In a future writing, I will offer some suggestions of how universities can confine the jurisdiction of DEI officers to prevent a repeat of what happened at Stanford. A preview: faculty who care about academic inquiry will have to get their hands dirty. This juice will be worth the squeeze.

Heather McDonald (Manhattan Institute), Dismantle DEI Ideology:

For now, the adults at the Stanford Law School appear to be in charge. In a March 22nd letter addressed to the “SLS Community,” Stanford Law Dean Jenny Martínez unequivocally repudiated the shoutdown of federal judge Kyle Duncan by Stanford law students earlier this month. The law school’s Associate Dean for Diversity, Equity, and Inclusion, Tirien Steinbach, who had lectured Duncan about his allegedly injurious presence on campus, has been placed on leave. That is the good news.

Martínez’s letter is one of the most thorough defenses of academic free speech to come from a college administrator in recent years. However, she has declined to discipline the students involved in the heckling. Distinguishing those students who had engaged in punishable conduct from those who had not would be too difficult, she claims. Moreover, the hecklers had not been warned that they risked sanctions. Punishing the hecklers would also leave unpunished those who did not literally disrupt the event but whose vulgar signs or insulting personal questions were outside the norms of civil discourse.

Instead of discipline, Martínez will require all law students to attend a half-day session on free speech later in the semester. (One can’t help but observe that Judge Duncan’s student hosts, who engaged in no speech disruption, do not seem to be in need of such training.) The reasons for Martínez’s amnesty are not persuasive. Nevertheless, that amnesty could serve as an acceptable compromise if other measures to prevent a reoccurrence were in place. They are not, and Martínez’s letter shows why they likely never will be. ...

The most astonishing aspect of the Steinbach affair is that it occurred at a law school. The essence of lawyerly work is to represent someone other than oneself—a defendant, a business client, a plaintiff seeking redress. One’s own identity is not at stake. A lawyer is supposed to grapple with legal ideas—the principles behind a statute or constitutional provision, the implications of a contractual clause. Here, too, his identity should be irrelevant. Much of legal work is adversarial; a lawyer confronts strongly opposing viewpoints, the outcome of which may lead even to the loss of a client's liberty. A lawyer rebuts those arguments not by claiming to be emotionally wounded by them, but by posing a stronger set of arguments that better accord with reason. Here, yet again, a lawyer’s own identity should not come into play.

A large portion of the Stanford law school student body seems to have no grasp of these truths. They weaponized their feelings against Duncan, and claimed that his mere presence somewhere on campus, even if they stayed away from him, was intolerable. Several administrators openly validated this emotionalism; others may be in quiet agreement. It was not coincidental that Steinbach began her speech to Duncan with a recitation of her feelings. Merino offered Stanford’s vast therapeutic apparatus to salve the wounded students’ “hurt and anger.”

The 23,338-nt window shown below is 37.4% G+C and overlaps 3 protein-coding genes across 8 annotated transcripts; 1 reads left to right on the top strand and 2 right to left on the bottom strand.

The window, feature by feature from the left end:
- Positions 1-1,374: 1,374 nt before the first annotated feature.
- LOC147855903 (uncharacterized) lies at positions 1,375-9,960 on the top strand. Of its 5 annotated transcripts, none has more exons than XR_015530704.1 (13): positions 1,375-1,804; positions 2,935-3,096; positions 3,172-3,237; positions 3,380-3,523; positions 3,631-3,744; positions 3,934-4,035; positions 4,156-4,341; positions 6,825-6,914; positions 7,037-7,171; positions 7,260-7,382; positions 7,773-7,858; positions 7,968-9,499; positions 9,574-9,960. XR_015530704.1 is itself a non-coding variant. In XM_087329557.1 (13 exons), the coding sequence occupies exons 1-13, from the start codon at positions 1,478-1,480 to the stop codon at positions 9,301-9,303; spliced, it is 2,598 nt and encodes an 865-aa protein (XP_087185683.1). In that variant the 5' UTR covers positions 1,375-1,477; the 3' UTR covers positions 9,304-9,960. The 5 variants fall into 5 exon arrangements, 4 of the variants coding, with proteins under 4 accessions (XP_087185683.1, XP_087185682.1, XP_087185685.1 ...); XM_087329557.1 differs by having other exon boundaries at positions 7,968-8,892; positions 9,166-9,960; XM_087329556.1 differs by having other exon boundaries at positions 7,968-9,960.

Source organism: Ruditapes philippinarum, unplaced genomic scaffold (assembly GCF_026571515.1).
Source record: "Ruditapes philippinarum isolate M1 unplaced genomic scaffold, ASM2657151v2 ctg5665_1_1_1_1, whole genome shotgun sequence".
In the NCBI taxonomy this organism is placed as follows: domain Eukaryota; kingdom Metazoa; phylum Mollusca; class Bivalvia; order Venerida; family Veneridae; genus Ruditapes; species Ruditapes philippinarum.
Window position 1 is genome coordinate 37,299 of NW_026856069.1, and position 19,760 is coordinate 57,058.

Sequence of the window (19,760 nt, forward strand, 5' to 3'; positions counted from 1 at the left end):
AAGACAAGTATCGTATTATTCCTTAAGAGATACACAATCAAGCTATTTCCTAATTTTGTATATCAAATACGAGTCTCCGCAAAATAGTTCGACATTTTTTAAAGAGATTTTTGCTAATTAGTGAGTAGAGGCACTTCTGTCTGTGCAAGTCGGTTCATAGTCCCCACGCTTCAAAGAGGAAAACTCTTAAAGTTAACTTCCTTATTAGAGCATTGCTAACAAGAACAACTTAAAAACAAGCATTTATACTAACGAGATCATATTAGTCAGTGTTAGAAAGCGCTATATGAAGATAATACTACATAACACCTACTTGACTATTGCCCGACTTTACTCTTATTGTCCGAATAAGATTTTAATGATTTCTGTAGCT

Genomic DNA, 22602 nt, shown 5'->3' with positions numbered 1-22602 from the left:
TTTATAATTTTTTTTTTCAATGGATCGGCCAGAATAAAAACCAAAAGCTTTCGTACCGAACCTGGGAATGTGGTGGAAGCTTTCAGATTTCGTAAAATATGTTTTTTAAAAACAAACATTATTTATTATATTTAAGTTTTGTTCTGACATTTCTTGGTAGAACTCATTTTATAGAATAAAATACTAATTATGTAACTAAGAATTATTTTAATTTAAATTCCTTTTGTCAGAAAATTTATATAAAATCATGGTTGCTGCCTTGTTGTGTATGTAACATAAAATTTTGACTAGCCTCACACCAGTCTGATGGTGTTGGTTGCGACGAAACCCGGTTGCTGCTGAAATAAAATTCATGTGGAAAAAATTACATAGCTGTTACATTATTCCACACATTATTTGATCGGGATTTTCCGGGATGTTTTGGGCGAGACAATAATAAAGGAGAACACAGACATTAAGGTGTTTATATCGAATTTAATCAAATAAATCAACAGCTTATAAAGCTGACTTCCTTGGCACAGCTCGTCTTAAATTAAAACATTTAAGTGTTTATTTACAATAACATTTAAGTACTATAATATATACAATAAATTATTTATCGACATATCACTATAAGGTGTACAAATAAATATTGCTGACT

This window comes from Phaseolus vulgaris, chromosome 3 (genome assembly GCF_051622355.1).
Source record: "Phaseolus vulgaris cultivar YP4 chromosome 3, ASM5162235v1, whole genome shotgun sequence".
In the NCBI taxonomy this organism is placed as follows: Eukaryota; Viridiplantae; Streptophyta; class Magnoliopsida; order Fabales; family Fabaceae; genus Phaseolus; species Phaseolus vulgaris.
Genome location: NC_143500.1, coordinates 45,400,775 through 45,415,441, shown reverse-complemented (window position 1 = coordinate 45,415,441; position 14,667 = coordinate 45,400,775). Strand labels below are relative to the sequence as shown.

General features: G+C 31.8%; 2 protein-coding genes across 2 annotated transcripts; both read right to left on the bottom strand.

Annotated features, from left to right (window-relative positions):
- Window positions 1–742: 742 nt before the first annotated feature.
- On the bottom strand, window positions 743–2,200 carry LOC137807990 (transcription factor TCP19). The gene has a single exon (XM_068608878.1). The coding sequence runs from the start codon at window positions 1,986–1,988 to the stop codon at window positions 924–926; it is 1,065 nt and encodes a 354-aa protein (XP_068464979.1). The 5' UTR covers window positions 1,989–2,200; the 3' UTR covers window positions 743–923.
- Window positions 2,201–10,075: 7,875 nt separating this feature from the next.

The question now is: Where are the faculty? They are looking at an educational failure. If they are not appalled by the protesters’ frenzy of irrationalism, they, too, misunderstand law and their role in passing on legal culture. To be sure, Martinez argues in her March 22nd letter that “lawyers in training must learn to confront injustice or views they don't agree with and respond as attorneys.” But a one-time statement of principle, even one backed up by a “mandatory half-day session on ... the norms of the legal profession,” is hardly enough to reverse the all-encompassing incursion of solipsism. The faculty, either collectively or individually, should themselves put out a statement against the weaponization of alleged victimhood. They should emphasize in all their classes the priority of principle and ideas in the practice of the law. Their continuing silence  on the matter demonstrates either cowardice or complicity with the narcissism of the identity-besotted student.

Stanford’s law students are not alone in rejecting the ideal of disinterestedness. For decades, certain topics have been off-limits in moot court because students claim that making or hearing arguments on the politically “wrong” side of a question is injurious to them. A number of criminal-law professors have stopped teaching the law of sexual assault. The student protests at Yale, Harvard, and other elite law schools against the elevation of Judge Brett Kavanagh to Supreme Court embraced the motto “Believe Survivors!,” a motto antithetical to the presumption of innocence and to due process.

The emotional solipsism of the Stanford students and their peers around the country would make the practice of law impossible. But it also undercuts the highest ideals of Western civilization: that human beings can transcend tribal identities and use reason to govern themselves and to unlock the secrets of nature.

By all means, axe every college DEI office, since every one is a monument to a lie. But the student-services bureaucracy and a large portion of the faculty will simply continue their work. That is why, if we are to restore academic integrity, it will not be sufficient to advocate for free speech, however important such advocacy is. It will be necessary to challenge head-on the grounding falsehoods of the diversity university: that majority society (or whatever is left of it) is always and everywhere oppressing the fragile “Other” and that victim identity trumps the ideal of transcendent, objective knowledge.